• Avoid stimulants: too much caffeine close to bedtime can reduce our ability to make the hormones we need to fall asleep and may leave our mind racing. If a warm drink before bed is a ritual try curling up with a book and sipping herbal tea for a more relaxing bedtime practice.
  • Don’t go to bed hungry: you may have been told this as a child and it still applies today, going to bed hungry may cause blood sugar levels to dip too low during the night, which may cause us to wake and disrupt sleep. Anticipating breakfast in the early hours does not make for restful sleep! Make sure to have a satisfying dinner or simple supper if prone to hunger during the night.
  • Eat foods rich in glutamine for gamma-aminobutyric acid (GABA) production: GABA is an important neurotransmitter for healthy sleep. Glutamine, an amino acid is required to make GABA, without an adequate intake of glutamine we may have low levels of GABA which is associated with poor sleep quality. Foods high in glutamine include meat (chicken, beef, pork, lamb), dairy products, parsley and cabbage.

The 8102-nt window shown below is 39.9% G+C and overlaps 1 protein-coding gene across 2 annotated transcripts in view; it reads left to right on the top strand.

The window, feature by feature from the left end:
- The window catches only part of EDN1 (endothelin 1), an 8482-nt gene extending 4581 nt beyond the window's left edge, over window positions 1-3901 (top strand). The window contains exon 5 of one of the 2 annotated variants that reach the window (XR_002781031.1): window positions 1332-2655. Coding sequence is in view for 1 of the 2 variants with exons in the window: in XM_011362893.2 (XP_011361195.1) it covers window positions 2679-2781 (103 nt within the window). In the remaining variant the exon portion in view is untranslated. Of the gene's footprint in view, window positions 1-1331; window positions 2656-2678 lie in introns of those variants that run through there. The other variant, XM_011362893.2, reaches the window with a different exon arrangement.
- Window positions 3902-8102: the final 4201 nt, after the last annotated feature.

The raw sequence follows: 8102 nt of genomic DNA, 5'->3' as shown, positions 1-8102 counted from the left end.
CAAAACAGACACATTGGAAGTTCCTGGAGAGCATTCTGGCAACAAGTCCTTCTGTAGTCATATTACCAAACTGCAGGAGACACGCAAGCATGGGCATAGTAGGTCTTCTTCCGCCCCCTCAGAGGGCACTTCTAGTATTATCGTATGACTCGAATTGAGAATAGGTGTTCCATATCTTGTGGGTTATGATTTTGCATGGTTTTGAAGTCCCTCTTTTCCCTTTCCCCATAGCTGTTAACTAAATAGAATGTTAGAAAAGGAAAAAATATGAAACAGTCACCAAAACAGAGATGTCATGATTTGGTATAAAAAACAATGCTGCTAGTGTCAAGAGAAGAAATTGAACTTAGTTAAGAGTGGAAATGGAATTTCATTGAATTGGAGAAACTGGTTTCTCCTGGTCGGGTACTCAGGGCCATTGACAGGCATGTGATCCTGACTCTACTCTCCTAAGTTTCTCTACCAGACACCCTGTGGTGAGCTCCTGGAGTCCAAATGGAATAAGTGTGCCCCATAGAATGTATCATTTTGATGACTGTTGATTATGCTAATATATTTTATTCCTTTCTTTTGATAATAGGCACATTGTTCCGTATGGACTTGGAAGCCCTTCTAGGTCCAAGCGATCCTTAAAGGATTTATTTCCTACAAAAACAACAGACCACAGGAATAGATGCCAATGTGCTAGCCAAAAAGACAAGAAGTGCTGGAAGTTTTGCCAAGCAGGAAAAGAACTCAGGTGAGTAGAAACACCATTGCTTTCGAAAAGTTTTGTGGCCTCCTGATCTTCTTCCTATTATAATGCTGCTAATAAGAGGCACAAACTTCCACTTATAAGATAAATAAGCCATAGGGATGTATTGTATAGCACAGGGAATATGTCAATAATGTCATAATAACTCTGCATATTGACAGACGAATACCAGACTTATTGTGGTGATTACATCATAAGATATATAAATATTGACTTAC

• Eat adequate protein for tryptophan production: tryptophan is an amino acid used to make melatonin, the hormone which sets our sleep cycle and causes us to fall asleep. Consuming foods high in tryptophan such as turkey and cottage cheese will help with healthy melatonin production and see us sleeping sound.  As an added bonus, it may also help boost mood during the day!
  • Indulge in calcium: a warm cup of milk before bed has more merits then we think, increased calcium intake is associated with decreased difficulty falling asleep. Calcium works hand in hand with tryptophan to manufacture melatonin. Research has shown calcium levels in the body are highest during our deepest sleep stages and calcium deficiency has been linked to disturbed REM sleep. Good sources include milk, yoghurt, cottage cheese, tahini, dried figs and leafy greens.
  • Be a sun seeker: say hello to stepping out in the sun daily and goodbye to waking during the night. Vitamin D is associated with greater ability to maintain sleep, just 10-15 minutes daily will help top up vitamin D stores.
  • Munch on foods rich in Vitamin B3: vitamin B3 has been studied for its positive effects on sleep. Try these healthy sources on your plate daily, tuna, turkey, pork, mushrooms, green peas, sunflower seeds and avocado.
  • Snack on brazil nuts: brazil nuts are famous for being a concentrated source of selenium. Adequate intake of selenium has been associated with decreased difficulty falling asleep, just 2-3 brazil nuts daily will help top up selenium stores.